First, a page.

Knysna is a particularly beautiful area of the South African coast, midway between Cape Town and Port Elizabeth along the famous Garden Route. The Knysna lagoon is the largest on the south coast and possesses the highest plant and animal diversity of all South African estuaries. But urban and industrial development threatened the delicate environmental status of the lagoon. Since the 90s the Knysna Basin Project has literally turned the tide - the research continues.

Throughout the 90's there was an increasing realisation by the general public, or at least some of the non-governmental organisations (NGO's), that the rivers and estuaries of the coastal rimland of South Africa were threatened by poor land management, urban and industrial development and the effluents which they generate.

By 1990 many of the NGO's concerned over the fate of the Knysna ‘lagoon" as a consequence of rapid urbanisation within the "lagoon" basin argued that the system was fast approaching a critical environmental status or condition. Some went as far as to conclude that the "lagoon" was dying!

To assess the reality of this view, the Outeniqualand Trust (an NGO founded in 1974 to keep watch over the impact of development along the Garden Route, set up the Knysna Basin Project (KBP) at the instigation of Dr Brian Allanson, formerly Professor of Zoology and Director of the IWS at Rhodes University.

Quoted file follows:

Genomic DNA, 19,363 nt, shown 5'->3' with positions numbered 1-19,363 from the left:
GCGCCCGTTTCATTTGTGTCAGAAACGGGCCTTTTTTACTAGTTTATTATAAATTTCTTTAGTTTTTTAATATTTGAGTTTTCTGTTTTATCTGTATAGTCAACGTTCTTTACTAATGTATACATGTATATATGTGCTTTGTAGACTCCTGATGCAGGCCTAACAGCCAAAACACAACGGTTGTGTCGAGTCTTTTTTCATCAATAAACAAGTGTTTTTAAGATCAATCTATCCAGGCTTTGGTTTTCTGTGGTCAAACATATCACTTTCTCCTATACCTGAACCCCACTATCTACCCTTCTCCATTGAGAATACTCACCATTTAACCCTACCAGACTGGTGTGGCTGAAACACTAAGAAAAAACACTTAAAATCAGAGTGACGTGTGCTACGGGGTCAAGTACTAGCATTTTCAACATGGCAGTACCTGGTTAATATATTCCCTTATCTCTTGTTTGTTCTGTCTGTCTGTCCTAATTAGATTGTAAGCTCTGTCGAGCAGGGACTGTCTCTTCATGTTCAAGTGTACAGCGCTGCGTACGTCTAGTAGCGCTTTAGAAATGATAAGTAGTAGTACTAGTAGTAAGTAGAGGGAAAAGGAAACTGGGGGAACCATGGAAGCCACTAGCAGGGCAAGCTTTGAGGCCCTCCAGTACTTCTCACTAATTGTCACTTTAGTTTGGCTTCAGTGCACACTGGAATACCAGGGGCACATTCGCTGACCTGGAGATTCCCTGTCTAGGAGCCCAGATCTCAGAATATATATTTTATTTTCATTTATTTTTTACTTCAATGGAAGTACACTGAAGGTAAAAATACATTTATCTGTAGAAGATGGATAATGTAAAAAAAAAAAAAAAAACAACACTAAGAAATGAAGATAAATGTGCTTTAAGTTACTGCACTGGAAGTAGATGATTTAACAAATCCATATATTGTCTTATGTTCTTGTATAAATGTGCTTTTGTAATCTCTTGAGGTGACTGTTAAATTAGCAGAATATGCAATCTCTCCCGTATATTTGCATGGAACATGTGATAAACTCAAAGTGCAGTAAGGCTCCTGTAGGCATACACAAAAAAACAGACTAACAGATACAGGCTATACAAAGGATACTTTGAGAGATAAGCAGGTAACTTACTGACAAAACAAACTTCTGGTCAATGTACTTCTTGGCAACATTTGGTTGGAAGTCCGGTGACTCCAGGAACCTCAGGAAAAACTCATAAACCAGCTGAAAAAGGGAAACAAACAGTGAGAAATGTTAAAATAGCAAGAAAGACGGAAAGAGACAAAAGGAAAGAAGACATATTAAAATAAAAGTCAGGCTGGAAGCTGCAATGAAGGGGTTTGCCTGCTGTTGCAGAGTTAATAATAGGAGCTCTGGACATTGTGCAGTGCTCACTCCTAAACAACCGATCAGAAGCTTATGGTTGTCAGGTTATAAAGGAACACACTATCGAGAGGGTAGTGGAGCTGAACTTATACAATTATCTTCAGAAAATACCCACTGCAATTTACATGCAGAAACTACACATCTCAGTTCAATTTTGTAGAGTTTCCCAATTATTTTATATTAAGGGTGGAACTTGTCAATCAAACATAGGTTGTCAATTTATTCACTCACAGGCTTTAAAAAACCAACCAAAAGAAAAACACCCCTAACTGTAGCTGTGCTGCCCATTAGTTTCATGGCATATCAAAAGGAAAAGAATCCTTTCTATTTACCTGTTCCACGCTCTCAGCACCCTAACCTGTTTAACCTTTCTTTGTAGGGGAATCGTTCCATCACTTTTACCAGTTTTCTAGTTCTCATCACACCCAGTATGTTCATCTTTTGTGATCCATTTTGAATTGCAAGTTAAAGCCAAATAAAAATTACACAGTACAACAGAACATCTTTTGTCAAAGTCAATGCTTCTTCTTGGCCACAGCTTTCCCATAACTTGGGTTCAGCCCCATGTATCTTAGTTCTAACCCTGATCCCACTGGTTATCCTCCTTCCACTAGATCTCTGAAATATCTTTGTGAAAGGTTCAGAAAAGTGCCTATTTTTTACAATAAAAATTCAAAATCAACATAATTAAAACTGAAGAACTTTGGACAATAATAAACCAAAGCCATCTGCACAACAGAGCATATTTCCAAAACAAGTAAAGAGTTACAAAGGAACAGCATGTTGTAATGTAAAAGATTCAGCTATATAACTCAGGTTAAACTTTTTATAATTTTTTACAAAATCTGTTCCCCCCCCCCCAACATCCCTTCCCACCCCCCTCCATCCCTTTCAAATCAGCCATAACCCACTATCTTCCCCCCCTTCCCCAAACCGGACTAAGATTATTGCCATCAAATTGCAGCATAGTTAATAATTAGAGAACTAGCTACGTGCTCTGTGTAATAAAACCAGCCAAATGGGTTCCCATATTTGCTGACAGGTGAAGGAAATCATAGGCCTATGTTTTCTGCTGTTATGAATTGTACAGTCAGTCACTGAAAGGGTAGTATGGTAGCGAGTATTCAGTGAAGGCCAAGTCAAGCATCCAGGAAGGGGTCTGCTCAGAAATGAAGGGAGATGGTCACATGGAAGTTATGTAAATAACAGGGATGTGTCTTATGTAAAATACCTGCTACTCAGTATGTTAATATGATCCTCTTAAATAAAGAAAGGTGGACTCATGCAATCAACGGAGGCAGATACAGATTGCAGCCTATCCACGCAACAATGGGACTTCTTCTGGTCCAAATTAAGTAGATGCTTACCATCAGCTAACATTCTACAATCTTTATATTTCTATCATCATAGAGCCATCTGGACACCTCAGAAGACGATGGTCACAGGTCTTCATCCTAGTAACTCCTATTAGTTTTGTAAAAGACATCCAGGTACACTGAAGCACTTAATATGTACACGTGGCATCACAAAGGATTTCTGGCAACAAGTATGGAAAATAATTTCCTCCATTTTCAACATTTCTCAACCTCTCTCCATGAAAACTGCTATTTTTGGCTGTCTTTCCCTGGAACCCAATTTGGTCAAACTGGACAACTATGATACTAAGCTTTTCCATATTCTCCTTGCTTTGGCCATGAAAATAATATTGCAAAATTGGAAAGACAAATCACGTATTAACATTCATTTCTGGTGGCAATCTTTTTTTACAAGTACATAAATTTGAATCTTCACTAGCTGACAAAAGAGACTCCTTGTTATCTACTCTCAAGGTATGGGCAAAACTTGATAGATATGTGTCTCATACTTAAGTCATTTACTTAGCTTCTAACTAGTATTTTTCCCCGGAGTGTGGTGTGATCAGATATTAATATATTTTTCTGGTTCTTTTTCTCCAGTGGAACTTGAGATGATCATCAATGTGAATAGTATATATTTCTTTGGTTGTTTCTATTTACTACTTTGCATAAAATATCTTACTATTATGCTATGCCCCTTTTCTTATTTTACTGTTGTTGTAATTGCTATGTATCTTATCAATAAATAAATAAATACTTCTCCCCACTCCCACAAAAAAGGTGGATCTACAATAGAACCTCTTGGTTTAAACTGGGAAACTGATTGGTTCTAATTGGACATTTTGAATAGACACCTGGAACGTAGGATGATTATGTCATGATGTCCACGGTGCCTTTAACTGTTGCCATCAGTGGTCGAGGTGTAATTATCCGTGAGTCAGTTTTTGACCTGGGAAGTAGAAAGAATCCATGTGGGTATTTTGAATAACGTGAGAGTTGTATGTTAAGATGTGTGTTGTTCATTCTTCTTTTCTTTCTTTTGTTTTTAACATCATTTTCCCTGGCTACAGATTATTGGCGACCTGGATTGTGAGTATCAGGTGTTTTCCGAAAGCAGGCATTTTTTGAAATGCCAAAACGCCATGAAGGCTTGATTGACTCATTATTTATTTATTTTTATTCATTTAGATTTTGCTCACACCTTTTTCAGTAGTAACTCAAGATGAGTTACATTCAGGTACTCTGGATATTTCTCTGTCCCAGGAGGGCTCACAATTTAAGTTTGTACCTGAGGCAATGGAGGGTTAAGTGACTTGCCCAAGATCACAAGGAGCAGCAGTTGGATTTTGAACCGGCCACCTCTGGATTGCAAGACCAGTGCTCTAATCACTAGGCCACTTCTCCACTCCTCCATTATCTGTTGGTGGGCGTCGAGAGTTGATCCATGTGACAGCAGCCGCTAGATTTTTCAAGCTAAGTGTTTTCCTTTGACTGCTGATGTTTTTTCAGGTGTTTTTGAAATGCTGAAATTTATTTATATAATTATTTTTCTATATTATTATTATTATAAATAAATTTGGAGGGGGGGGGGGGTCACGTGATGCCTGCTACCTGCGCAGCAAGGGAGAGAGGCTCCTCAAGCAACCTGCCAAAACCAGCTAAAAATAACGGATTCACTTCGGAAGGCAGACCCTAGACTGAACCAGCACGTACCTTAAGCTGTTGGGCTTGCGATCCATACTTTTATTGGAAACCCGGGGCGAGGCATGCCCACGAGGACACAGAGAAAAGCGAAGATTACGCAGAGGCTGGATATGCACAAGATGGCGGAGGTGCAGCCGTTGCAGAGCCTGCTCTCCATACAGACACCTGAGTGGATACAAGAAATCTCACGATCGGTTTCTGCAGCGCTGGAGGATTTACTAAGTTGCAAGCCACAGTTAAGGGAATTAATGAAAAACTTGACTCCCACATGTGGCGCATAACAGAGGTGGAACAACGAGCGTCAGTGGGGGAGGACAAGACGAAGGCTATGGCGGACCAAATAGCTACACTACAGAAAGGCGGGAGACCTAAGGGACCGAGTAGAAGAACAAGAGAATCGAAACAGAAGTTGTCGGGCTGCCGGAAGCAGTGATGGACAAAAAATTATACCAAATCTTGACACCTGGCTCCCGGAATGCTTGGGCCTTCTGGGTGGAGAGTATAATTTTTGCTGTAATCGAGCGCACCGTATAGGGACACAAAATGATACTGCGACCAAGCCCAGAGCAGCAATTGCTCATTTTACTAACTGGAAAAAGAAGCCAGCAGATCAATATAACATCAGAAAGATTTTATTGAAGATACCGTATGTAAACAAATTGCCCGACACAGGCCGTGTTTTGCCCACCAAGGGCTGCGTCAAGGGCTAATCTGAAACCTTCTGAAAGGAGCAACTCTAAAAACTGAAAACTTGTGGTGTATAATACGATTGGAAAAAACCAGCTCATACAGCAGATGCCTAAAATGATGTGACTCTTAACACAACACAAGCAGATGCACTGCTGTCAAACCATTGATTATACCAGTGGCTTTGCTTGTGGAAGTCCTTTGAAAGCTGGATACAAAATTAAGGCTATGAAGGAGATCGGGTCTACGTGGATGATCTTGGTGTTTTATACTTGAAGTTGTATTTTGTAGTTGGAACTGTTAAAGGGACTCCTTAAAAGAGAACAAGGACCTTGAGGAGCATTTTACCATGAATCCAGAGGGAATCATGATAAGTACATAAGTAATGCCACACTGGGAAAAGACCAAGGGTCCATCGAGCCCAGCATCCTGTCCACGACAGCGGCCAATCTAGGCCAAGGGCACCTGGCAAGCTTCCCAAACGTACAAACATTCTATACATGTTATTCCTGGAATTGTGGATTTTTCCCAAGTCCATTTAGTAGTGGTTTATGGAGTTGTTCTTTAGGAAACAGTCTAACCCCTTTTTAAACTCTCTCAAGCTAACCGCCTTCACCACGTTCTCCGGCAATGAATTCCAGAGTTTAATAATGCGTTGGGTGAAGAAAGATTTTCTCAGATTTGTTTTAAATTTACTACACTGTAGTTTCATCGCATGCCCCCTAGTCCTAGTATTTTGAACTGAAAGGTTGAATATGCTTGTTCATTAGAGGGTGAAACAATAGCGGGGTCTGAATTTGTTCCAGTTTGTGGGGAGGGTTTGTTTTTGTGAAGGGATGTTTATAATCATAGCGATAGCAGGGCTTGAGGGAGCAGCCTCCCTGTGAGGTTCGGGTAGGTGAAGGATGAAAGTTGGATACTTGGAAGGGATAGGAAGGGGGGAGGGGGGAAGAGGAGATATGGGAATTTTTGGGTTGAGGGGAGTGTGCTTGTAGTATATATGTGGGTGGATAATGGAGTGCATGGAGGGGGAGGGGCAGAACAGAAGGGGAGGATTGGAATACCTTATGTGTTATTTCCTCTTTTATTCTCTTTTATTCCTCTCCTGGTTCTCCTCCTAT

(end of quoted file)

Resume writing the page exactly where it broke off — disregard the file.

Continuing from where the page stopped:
The seminal work by Professor John Day and his colleagues at the University of Cape Town, during the late 1940's and earlier research studies on the coastal lakes and estuaries of the south coast of the Western Cape during the 1970's by the Institute of Freshwater Studies (now the Institute for Water Research) at Rhodes University, Grahamstown, provided the basis upon which the project developed.

A notable feature of the Knysna estuarine complex is that it is the largest on the south coast and possesses the highest plant and animal diversity of all South African estuaries. The studies of John Day established the importance of quiet, wave reduced tidal flow and gently shelving intertidal shore, that support rich array of plant and substratum habitats, which together, give shelter, food and protection to a wide spectrum of animals, invertebrate and vertebrate. Of particular interest and concern is the famous and endangered Knysna seahorse, Hippocampus capensis, This is species is endemic to South Africa and its present population status in the Knysna estuary and adjacent systems needs re-evaluation, following the earlier assessments between 2001 and 2003, (see reports). The new studies by Richard Barnes of the community structure of the eelgrass beds adds significantly to the richness of the estuarine biodiversity.

Initially, the Project was planned as an holistic catchment study involving the river and its estuary which opened into a large marine embayment. And as the largest urban development was taking place within the littoral of the tidal areas of the ecosystem, and funds were limited our research effort was directed towards a description of the hydrographics, chemical and biological characteristics of the estuary, lagoon and marine embayment.

The emphasis was placed upon understanding the biophysical features of the tidal water column and intertidal sediments. Without this background the impact of increasing urbanisation upon the environmental status of the tidal areas would not be possible.

Established in 1995 for the protection of the Knysna estuary South Africa
Dr Brian Allanson :: Tel/Fax 044 384 0658 :: Cell 082 551 9738 :: Email